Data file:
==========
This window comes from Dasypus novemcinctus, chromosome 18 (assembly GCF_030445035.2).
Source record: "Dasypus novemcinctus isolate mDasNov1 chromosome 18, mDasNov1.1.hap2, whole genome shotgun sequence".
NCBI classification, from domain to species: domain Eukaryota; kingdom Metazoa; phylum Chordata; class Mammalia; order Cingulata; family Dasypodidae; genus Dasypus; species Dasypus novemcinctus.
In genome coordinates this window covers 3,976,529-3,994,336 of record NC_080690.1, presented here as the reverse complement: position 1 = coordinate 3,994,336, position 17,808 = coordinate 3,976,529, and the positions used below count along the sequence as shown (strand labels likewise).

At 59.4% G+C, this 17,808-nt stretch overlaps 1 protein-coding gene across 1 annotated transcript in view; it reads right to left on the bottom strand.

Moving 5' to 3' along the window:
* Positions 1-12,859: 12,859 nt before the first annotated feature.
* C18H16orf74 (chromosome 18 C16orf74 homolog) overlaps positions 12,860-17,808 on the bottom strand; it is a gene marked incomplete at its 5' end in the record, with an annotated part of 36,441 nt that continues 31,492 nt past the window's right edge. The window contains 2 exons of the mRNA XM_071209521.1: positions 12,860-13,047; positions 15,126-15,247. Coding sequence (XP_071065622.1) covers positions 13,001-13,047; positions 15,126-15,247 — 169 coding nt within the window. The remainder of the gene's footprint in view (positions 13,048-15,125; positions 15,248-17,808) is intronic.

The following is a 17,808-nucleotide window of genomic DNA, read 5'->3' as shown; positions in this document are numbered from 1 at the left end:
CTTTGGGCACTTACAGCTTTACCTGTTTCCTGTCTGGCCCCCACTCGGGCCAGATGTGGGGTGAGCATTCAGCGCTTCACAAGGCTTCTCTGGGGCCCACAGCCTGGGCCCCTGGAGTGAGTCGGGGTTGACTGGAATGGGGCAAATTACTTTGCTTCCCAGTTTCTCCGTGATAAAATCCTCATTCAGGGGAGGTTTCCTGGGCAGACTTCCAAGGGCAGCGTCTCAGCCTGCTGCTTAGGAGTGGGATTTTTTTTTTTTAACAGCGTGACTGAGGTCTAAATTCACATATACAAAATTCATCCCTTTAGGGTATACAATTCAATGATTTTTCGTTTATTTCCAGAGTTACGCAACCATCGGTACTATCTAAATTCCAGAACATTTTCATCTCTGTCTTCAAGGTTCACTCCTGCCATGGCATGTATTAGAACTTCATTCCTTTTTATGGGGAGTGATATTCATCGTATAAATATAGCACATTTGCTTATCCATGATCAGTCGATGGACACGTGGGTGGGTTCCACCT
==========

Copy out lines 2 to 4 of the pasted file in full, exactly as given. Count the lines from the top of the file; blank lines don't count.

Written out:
Source record: "Dasypus novemcinctus isolate mDasNov1 chromosome 18, mDasNov1.1.hap2, whole genome shotgun sequence".
NCBI classification, from domain to species: domain Eukaryota; kingdom Metazoa; phylum Chordata; class Mammalia; order Cingulata; family Dasypodidae; genus Dasypus; species Dasypus novemcinctus.
In genome coordinates this window covers 3,976,529-3,994,336 of record NC_080690.1, presented here as the reverse complement: position 1 = coordinate 3,994,336, position 17,808 = coordinate 3,976,529, and the positions used below count along the sequence as shown (strand labels likewise).